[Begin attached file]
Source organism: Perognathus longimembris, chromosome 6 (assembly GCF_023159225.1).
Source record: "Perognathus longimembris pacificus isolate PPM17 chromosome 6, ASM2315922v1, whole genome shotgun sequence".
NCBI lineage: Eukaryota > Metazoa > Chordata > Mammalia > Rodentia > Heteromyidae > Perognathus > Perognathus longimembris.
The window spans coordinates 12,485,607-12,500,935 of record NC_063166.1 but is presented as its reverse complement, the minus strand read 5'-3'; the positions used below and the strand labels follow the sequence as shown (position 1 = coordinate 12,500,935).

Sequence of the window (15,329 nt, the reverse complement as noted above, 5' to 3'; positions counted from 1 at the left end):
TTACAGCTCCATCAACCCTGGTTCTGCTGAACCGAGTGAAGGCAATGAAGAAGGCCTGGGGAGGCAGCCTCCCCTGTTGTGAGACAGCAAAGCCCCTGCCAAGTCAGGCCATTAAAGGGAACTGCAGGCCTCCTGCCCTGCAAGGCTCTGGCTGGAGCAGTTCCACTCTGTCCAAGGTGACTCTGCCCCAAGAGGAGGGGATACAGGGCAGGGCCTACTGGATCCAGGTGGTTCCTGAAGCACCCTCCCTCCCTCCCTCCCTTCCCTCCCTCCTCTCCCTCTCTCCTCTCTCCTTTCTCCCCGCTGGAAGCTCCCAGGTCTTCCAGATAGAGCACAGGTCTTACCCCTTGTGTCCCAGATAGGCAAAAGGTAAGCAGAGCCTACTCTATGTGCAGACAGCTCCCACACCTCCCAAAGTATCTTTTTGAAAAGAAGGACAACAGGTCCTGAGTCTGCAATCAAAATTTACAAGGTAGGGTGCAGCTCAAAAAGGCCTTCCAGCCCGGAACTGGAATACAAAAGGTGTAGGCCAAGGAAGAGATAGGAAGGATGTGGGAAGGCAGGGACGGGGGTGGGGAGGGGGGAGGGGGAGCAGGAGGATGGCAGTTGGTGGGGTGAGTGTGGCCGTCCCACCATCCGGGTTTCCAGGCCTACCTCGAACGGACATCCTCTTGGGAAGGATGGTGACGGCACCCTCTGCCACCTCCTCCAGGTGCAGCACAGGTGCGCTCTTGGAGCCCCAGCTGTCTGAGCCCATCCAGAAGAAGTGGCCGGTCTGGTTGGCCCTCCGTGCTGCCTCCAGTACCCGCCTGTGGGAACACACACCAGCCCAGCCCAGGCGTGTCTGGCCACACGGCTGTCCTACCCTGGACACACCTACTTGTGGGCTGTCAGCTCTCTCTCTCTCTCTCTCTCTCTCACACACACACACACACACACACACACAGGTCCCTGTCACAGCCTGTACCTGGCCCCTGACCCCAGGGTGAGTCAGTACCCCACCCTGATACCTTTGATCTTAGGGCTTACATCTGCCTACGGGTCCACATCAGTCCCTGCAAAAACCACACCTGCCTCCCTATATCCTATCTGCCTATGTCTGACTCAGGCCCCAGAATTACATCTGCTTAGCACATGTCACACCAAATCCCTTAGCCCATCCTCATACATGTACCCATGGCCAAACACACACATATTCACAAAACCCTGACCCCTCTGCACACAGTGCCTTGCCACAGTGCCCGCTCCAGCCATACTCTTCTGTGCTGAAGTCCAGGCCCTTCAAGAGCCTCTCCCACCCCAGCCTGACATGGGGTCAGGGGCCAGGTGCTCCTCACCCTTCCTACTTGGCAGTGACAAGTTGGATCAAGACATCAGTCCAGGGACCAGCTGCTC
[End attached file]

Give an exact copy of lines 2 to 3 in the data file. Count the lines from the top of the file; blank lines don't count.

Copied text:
Source record: "Perognathus longimembris pacificus isolate PPM17 chromosome 6, ASM2315922v1, whole genome shotgun sequence".
NCBI lineage: Eukaryota > Metazoa > Chordata > Mammalia > Rodentia > Heteromyidae > Perognathus > Perognathus longimembris.